GSA brings in new deputy CIO; Air Force, VA promote from within

Three agencies are refilling the ranks of their IT executives.

Let’s start over at the General Services Administration, where Steve Grewal is the new deputy chief information officer.

Steve Grewal is the new deputy CIO at GSA.
Steve Grewal is the new deputy CIO at GSA.

As I first reported in early March, Grewal is indeed leaving the Education Department, making him the second senior leader to have left the department in the last two months. If you remember, Danny Harris resigned after a tumultuous hearing on his conduct and the agency’s cybersecurity posture before the House Oversight and Government Reform Committee.

“I have enjoyed my time here and appreciate the support you have provided to me during my tenure. I have had the privilege of working with some of the finest and talented people during the past 5-plus years,” Grewal wrote in an email to colleagues, which Federal News Radio obtained. “I will miss the team. I wish that my new job also provides me with great friends and colleagues like you. I wish you all, my fellow partners and everyone in the larger ED family, all the very best.”

Grewal had been acting CIO since Harris resigned. He worked at Education since 2012.

Grewal’s last day at Education was April 29 and starts at GSA on May 2.

Grewal steps into the role that current CIO David Shive held for three years before receiving a promotion in August 2015.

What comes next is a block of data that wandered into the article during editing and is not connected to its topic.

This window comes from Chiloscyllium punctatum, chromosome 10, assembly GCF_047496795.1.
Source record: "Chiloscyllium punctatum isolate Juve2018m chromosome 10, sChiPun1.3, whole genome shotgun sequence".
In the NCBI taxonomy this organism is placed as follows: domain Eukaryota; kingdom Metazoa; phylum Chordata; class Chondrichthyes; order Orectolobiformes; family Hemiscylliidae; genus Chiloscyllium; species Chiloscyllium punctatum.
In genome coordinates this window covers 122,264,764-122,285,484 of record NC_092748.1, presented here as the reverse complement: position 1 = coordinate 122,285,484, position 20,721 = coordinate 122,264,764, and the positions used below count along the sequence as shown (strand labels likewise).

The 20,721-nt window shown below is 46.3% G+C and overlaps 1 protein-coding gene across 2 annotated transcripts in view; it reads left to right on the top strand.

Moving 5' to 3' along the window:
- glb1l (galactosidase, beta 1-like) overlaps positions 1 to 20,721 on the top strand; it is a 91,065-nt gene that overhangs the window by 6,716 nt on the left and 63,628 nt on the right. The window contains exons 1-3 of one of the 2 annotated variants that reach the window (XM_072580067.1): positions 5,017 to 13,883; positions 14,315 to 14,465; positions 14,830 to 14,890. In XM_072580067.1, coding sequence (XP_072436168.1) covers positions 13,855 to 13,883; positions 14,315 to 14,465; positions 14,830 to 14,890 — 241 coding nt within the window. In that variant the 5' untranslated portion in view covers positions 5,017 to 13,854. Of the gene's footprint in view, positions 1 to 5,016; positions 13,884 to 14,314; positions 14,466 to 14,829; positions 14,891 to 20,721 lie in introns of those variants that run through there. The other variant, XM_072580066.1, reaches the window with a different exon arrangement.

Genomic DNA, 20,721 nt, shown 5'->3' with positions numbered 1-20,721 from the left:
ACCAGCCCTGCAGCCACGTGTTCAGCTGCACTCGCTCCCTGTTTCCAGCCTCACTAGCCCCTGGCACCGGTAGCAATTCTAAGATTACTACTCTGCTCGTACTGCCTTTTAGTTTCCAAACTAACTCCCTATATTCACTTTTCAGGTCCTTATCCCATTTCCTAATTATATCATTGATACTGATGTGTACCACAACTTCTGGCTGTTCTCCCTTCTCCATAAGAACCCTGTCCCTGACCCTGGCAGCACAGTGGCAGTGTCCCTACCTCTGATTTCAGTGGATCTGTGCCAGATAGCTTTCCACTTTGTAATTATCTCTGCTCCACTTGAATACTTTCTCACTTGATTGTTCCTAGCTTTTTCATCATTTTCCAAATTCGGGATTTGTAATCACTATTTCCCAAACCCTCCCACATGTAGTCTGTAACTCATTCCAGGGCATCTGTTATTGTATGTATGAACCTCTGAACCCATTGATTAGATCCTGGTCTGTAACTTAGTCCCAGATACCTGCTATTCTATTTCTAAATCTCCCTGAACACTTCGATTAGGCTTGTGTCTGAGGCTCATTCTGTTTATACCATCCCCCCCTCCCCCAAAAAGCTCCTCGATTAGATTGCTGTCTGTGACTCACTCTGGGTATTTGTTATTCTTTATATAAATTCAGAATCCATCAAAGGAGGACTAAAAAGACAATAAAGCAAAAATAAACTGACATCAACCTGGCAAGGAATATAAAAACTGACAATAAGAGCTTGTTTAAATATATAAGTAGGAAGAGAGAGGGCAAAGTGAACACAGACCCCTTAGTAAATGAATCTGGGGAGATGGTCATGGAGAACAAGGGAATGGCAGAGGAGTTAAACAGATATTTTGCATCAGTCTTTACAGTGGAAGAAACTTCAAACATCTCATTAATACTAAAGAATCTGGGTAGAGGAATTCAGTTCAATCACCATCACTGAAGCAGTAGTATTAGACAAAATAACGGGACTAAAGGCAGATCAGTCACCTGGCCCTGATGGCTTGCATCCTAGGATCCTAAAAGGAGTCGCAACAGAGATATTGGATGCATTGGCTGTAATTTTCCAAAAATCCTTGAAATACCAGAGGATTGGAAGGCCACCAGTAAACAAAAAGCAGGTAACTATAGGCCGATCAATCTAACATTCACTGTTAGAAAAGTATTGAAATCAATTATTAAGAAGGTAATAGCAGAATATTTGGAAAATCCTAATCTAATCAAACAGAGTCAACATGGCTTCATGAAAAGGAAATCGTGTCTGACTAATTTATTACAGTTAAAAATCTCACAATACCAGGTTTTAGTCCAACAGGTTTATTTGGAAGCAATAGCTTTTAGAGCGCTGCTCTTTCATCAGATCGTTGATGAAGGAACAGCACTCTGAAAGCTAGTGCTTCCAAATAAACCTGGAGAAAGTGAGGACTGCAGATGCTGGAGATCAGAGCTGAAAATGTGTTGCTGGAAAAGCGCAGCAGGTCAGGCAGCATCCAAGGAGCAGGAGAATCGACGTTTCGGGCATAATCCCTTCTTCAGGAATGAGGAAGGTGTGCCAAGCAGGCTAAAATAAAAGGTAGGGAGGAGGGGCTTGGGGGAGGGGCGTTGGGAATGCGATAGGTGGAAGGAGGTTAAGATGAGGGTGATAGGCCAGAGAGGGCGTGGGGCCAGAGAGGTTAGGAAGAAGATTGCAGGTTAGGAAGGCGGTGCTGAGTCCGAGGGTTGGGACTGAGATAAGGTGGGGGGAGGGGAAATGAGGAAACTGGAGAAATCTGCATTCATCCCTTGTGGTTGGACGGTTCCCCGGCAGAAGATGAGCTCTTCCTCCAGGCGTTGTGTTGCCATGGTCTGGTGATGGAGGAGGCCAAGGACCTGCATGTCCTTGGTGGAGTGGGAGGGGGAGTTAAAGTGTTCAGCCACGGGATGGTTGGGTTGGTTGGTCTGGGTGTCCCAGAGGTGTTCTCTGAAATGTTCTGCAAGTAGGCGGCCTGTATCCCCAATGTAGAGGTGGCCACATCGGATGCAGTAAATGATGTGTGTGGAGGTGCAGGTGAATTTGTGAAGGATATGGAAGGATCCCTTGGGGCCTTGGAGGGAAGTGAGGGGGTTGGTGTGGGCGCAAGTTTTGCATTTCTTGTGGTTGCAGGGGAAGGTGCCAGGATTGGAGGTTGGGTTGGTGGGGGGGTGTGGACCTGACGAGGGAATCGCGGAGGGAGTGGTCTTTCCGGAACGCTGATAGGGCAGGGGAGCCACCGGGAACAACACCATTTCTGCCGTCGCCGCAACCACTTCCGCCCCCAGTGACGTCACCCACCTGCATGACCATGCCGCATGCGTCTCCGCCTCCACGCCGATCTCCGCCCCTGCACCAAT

Along with Grewal, both the Air Force and the Department of Veterans Affairs promoted internal candidates to be deputy CIOs.

Bill Marion, the chief information officer for the Air Force’s personnel directorate at the Pentagon, will become the deputy CIO for the Air Force. Marion has been personnel directorate CIO since April 2015 where he focused on fixing the service’s HR systems.

Marion confirmed his promotion via Twitter. FedScoop first reported Marion’s new role.

Over at VA, LaVerne Council, the assistant secretary of the Office of Information and Technology and CIO, promoted Susan McHugh-Polley to be the new deputy assistant secretary for Service, Delivery, and Engineering.

A VA spokesperson confirmed that McHugh-Polley replaces Art Gonzalez, who left VA for the Commerce Department in March. She had been serving in an acting basis since Gonzalez left.

Meritalk first reported McHugh-Polley’s promotion.

There were two other interesting executive moves last week as well.

Over at the National Archives and Records Administration, Jay Trainer, the executive for agency services, announced Laurence Brewer has been appointed as the new Chief Records Officer for the government starting May 1. Brewer replaces Paul Wester, who left in October. Brewer has been acting chief records officer since then.

Brewer joined NARA in 1999 and held several positions, including most recently as the director of the Records Management Operations Program. In this position, he oversaw the scheduling and appraisal of federal records; developed records management regulations and guidance; supported records management training for employees across the government; and evaluated the effectiveness of records management programs in agencies.

Finally, the National Institute of Standards and Technology appointed Christopher Boyer as the new chairman of the Information Security and Privacy Advisory Board (ISPAB).

Boyer, the assistant vice president for global public policy at AT&T Services, Inc., takes over the role from current chairman, Peter Weinberger.

NIST says Boyer has been an ISPAB member since June 2012, and his term as chairman will end on June 10, 2020.

Congress created the ISPAB in 1987 to advise NIST. Lawmakers then expanded the board’s responsibilities in 2002 when the Federal Information Security Management Act (FISMA) of 2002 became law. ISPAB’s responsibilities include review of proposed standards and guidelines developed by NIST.

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